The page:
. . . grace is nothing else than a participated likeness of the Divine Nature, according to 2 Pet. 1:4: “He hath given us most great and precious promises; that we may be partakers of the Divine Nature.” (ST 3, q. 62, a. 1c)

. . . one can be changed into Christ, and be incorporated in Him by mental desire, even without receiving this sacrament [the Eucharist]. (ST 3, q. 73, a. 3, ad 2)

To be fair, one of my dialogical opponents later admitted that he had confused St. Anselm’s Monologion and Proslogion, and clarified that he was not arguing that Anselm was hyper-rationalistic, but rather, how he might “seem” that way to an “honest reader.” That’s acceptable; however, the general thrust of the argument is highly typical of much anti-Western Orthodox polemics.

Those who interpret St. Anselm in such a manner are neglecting the totality of his Christian theological views. Orthodox often imply that St. Anselm (and, by implication, many Catholic thinkers) make arguments from reason alone, and object that this is improper, unbiblical, and ultimately (at some point) at cross-purposes with both faith and mystery (grounded in revelation or Sacred Scripture).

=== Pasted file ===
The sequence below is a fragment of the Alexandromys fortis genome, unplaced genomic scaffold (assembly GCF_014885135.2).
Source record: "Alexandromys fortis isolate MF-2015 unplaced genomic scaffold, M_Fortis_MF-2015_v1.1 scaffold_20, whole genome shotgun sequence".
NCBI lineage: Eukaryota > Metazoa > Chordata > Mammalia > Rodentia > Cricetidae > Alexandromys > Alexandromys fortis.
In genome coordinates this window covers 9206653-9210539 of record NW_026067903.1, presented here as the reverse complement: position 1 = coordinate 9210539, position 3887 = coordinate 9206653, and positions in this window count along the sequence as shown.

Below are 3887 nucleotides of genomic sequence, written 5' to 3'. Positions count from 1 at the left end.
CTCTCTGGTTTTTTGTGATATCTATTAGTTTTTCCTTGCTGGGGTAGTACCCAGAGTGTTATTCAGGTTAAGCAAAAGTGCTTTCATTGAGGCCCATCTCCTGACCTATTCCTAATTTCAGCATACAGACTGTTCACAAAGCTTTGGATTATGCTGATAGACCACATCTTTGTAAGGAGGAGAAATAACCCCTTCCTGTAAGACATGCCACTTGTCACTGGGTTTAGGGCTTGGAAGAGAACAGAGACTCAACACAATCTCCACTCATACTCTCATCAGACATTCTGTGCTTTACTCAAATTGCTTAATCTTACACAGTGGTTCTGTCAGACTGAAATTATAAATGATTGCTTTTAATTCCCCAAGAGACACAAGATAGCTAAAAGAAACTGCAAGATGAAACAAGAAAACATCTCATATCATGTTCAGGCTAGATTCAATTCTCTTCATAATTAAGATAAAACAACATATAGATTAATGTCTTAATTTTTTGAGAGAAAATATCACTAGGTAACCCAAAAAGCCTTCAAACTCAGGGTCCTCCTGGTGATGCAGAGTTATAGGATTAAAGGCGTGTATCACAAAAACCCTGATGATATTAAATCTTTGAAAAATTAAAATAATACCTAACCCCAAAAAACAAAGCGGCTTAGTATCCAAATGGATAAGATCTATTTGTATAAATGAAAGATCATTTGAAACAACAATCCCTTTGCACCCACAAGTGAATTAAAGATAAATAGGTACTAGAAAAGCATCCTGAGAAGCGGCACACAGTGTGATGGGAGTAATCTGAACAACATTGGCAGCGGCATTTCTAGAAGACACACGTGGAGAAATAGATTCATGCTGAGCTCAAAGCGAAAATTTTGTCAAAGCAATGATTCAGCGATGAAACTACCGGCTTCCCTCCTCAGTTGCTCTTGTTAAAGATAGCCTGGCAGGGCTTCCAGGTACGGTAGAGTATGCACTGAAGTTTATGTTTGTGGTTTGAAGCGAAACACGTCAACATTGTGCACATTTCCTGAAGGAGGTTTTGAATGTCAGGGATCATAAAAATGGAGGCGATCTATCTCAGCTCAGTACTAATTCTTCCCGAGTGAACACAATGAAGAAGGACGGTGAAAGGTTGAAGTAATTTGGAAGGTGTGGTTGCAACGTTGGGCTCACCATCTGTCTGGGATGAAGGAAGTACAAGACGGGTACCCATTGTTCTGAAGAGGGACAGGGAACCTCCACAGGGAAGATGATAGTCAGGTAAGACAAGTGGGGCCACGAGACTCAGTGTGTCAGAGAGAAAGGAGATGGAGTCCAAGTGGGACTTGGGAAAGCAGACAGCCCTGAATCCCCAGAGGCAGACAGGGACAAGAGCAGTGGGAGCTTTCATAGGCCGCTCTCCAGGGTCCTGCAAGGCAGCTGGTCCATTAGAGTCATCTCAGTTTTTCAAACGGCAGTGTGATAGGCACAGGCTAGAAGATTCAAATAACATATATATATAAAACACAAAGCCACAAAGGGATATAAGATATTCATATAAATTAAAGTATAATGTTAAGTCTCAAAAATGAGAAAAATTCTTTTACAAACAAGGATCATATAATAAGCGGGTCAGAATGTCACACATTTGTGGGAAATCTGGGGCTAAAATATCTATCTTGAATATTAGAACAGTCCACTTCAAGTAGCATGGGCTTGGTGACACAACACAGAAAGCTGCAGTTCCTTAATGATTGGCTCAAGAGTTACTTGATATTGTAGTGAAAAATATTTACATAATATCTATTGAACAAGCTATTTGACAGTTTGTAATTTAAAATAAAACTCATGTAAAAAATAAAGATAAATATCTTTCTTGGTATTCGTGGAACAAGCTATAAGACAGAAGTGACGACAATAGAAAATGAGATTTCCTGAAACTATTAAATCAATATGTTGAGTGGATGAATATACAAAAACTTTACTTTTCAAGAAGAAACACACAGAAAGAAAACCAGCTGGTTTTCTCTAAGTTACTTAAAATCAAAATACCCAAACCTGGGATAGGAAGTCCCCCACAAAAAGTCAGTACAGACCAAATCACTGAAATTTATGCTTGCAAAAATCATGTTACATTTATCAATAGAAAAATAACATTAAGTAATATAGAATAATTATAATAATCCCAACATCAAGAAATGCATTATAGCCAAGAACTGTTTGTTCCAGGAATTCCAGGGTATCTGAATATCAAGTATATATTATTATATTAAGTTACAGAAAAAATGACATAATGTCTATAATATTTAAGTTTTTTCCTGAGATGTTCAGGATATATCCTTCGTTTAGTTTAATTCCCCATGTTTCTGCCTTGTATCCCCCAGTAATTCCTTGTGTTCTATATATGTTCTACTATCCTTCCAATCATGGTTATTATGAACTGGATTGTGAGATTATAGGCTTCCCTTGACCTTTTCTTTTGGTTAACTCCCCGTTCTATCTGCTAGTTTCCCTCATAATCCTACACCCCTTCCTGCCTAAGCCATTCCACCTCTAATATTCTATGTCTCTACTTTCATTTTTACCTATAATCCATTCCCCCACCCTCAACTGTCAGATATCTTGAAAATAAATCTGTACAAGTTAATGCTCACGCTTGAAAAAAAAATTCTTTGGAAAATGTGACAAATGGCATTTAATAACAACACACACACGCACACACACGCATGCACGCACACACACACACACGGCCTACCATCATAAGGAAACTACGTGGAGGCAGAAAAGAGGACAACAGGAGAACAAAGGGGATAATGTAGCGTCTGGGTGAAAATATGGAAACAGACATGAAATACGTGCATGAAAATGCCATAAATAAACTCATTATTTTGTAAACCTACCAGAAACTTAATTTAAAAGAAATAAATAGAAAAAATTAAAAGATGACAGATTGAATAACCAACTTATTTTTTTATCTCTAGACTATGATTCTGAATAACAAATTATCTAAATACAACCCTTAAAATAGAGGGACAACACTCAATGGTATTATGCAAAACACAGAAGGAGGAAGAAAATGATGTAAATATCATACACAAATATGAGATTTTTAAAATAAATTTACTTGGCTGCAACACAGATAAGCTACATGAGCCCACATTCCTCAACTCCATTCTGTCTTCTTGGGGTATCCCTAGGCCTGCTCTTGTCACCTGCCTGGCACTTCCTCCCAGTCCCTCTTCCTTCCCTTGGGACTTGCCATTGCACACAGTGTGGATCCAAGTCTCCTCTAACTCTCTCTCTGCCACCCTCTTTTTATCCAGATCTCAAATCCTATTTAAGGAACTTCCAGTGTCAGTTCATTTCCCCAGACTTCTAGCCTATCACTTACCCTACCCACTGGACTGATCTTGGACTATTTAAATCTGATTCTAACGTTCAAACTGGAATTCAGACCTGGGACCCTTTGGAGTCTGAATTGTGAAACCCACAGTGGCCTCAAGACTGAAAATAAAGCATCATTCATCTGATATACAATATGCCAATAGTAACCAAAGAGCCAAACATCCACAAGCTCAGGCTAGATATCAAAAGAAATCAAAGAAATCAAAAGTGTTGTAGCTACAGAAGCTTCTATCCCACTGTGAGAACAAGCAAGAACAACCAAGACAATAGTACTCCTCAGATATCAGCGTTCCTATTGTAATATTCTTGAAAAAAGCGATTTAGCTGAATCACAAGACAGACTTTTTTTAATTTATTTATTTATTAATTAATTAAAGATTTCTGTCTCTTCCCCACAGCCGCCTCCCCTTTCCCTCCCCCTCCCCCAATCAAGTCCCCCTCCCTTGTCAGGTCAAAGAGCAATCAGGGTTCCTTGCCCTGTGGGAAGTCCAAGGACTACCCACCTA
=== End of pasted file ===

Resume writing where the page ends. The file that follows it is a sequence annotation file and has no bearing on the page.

My point, on the other hand, is that these arguments must be understood in a broader context: that they are never intended in terms of being in opposition to faith or revelation or mystery, but to complement them. This ties in to the common Orthodox critiques of western “hyper-rationalism.”

We contend that such analyses create dichotomies where they do not exist: that is, between faith and reason. We hold the two together in harmony. We don’t see that they are opposed to each other, or contradictory, or contraries; at odds with each other, pitted against each other, either in Scripture or in philosophy and theology.

For the Catholic, reason and faith are complementary (but faith is the far more important of the two). It is proper to use reason to a great extent in seeking to understand God and theology, because, indeed (as our Lord commanded us), we are to love God with our “minds” as well as our hearts. When the Orthodox seem to denigrate the role of reason in theology and Christian life, saying that Catholics go too far, they are, from our perspective, creating unbiblical dichotomies and placing reason lower in the scheme of things than the New Testament places it.